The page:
wherein the communication address identification information is obtained from the memory in response to a query which is forwarded to the memory via a control point, and
wherein the control point receives a response from the memory and determines whether communication address identification information is available.
14. A telecommunications apparatus that obtains communication address identification information, the telecommunications apparatus comprising:
a number collector that collects a communication address number from a customer in response to a trigger being initiated at a switch and a connection being established between the switch and the telecommunications apparatus;
an information obtainer that obtains communication address identification information from a memory in response to collecting the communication address number from the customer; and
an information output that returns the communication address identification information to the customer when communication address identification information corresponding to the communication address number is available at the memory.
15. The telecommunications apparatus of claim 14, further comprising:
a text-to-speech processor that obtains the communication address identification information from the memory as a data signal and translates the communication address identification information into an audible signal.
16. A computer readable medium for storing a computer program that obtains communication address identification, the computer readable medium comprising:
a communication address number collecting code segment that collects a communication address number from a customer at a telecommunications apparatus in response to a trigger being initiated at a switch and a connection being established between the switch and the telecommunications apparatus;
a communication address identification information obtaining code segment that obtains communication address identification information from a memory in response to collecting the communication address number from the customer, and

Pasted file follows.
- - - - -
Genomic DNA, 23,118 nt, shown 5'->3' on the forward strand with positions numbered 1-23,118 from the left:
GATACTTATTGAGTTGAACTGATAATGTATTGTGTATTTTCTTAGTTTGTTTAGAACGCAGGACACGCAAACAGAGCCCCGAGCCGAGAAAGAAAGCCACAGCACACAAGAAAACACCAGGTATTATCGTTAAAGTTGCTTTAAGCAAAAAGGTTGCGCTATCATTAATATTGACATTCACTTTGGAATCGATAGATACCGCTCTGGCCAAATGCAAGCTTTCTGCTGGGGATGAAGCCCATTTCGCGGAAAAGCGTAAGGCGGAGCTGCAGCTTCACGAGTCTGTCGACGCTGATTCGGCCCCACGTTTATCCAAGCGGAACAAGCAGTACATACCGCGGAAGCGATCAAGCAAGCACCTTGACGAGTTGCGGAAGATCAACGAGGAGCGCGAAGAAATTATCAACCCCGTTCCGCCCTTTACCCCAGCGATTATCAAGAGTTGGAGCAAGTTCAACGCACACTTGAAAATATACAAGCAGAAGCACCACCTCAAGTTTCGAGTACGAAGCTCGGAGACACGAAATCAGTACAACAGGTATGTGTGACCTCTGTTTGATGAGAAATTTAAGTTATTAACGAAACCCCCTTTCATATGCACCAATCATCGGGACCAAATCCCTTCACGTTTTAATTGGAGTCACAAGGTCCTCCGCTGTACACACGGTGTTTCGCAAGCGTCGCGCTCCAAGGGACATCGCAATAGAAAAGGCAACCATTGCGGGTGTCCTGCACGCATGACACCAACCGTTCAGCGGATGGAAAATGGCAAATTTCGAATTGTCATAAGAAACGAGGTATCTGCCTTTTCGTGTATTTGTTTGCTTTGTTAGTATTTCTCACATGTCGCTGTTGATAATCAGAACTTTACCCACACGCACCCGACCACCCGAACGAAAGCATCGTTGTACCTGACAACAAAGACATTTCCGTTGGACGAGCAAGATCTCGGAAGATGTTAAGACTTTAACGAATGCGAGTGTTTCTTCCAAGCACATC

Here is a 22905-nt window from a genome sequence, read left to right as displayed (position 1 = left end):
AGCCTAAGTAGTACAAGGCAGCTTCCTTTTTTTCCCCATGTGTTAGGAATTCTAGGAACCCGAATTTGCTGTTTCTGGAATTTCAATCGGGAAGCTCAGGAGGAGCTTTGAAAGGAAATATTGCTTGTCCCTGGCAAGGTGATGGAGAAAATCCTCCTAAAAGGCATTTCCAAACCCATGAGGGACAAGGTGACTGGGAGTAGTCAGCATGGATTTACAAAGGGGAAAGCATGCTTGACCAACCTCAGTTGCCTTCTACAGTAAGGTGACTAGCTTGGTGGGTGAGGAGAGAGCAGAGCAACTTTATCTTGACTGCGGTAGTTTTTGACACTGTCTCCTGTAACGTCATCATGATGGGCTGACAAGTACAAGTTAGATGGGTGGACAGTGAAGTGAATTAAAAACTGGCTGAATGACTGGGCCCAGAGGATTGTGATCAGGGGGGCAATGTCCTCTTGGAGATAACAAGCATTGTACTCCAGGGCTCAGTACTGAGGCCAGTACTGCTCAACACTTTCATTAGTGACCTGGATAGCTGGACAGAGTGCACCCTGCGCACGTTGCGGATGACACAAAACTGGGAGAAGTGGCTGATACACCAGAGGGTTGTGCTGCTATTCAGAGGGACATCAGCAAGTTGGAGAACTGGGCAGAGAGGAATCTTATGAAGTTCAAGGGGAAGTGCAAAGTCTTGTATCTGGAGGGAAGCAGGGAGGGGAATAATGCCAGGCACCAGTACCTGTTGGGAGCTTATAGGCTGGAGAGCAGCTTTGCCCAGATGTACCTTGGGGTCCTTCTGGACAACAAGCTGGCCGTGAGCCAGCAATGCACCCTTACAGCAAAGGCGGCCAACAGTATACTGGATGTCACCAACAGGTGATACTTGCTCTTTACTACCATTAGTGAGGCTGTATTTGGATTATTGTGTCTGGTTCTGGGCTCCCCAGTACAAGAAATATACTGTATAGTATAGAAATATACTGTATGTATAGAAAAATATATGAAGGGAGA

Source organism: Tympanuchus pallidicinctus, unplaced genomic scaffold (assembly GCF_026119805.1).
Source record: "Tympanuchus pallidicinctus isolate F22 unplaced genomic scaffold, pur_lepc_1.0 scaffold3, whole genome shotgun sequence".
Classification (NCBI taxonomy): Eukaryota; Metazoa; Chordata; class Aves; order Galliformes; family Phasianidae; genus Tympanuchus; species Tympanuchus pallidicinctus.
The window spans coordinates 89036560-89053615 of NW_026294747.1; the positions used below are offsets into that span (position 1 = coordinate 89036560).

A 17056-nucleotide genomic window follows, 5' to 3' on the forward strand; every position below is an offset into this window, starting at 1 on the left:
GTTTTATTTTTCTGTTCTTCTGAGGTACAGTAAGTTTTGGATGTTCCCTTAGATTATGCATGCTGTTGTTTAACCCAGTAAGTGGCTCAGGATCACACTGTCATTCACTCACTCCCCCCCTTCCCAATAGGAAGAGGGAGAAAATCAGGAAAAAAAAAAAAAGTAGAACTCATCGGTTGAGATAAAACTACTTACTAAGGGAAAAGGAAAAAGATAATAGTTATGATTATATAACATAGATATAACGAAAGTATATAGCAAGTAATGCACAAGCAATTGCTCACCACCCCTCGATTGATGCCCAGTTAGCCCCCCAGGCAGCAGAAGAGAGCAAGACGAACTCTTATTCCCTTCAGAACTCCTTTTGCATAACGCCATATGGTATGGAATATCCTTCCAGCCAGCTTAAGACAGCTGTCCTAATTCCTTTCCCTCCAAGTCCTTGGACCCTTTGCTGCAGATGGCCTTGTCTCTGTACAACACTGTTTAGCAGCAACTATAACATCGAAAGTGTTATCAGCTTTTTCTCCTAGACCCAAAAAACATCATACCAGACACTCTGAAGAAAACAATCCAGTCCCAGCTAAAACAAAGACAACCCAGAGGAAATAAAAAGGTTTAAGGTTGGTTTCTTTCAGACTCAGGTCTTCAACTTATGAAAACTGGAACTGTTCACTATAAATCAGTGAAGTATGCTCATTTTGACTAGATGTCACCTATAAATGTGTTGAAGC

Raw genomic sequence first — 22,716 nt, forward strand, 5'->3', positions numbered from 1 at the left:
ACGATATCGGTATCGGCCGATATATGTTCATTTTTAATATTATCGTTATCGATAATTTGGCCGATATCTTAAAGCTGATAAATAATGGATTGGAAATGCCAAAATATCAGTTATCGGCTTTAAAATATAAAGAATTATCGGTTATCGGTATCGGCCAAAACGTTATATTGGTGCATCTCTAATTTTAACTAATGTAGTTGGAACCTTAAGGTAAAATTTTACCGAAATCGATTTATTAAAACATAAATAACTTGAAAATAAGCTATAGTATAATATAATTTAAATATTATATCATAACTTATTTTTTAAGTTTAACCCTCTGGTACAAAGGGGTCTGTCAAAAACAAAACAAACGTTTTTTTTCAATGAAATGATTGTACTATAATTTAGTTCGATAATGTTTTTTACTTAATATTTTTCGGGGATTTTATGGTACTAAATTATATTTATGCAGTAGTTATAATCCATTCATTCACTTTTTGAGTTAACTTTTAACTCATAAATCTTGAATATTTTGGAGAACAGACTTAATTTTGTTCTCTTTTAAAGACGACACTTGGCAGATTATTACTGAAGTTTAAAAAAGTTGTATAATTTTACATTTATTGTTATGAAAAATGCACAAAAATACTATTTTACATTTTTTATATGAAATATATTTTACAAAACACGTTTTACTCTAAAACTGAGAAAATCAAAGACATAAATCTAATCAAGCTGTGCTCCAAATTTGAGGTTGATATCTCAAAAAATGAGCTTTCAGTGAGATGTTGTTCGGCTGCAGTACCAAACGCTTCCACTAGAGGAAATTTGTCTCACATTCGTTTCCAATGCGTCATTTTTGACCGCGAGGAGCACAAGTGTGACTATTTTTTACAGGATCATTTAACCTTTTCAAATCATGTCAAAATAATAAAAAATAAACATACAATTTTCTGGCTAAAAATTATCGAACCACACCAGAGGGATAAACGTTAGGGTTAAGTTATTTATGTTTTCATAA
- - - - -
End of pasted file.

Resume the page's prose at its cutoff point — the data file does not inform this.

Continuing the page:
a communication address identification information returning code segment that returns the communication address identification information to the customer when communication address identification information corresponding to the communication address number is available at the memory.
17. The computer readable medium of claim 16, further comprising:
an instruction receiving code segment that receives an instruction to forward a message to the customer requesting that the customer provide the communication address number.
18. The computer readable medium of claim 16, the communication address identification information obtaining code segment further comprising:
an information requesting code segment that forwards a query to the memory in response to the telecommunications apparatus receiving the communication address number from the customer.
19. The computer readable medium of claim 16, further comprising:
a tone-translating code segment that translates dual tone multi-frequency tones into data corresponding to the communication address number.
20. The computer readable medium of claim 16, further comprising:
a customer authenticating code segment that authenticates the customer by prompting the customer to provide authentication information.
21. The computer readable medium of claim 20, wherein the authentication information comprises a voice print of the customer.
22. The computer readable medium of claim 20, wherein the authentication information comprises a predetermined passcode.
Description

This application is a continuation application of pending U.S. patent application Ser. No. 10/200,977, filed on Jul. 24, 2002, the disclosure of which is expressly incorporated herein by reference in its entirety.

BACKGROUND OF THE INVENTION

1. Field of the Invention

The present invention relates to an information service in a telecommunications environment. More particularly, the present invention relates to a telecommunications system and method for a calling party to obtain information when the calling party dials a service number and provides an unrecognized number corresponding to the information sought by the calling party.

2. Background Information

A need exists to ascertain information associated with an unrecognized number. For example, when a customer of a telecommunications service provider receives a phone bill, the customer may see an unrecognized number. The customer may wish to ascertain information associated with the unrecognized number, such as the name and address of the subscriber corresponding to the unrecognized number, without first calling the number directly.

Additionally, a customer of a telecommunications service provider may receive a phone call and need to ascertain information associated with an unrecognized number, such as when an emergency call center receives a call from a wireless subscriber number, the call is hung-up or dropped, and the emergency call center is not able to successfully call back the wireless subscriber to obtain additional information.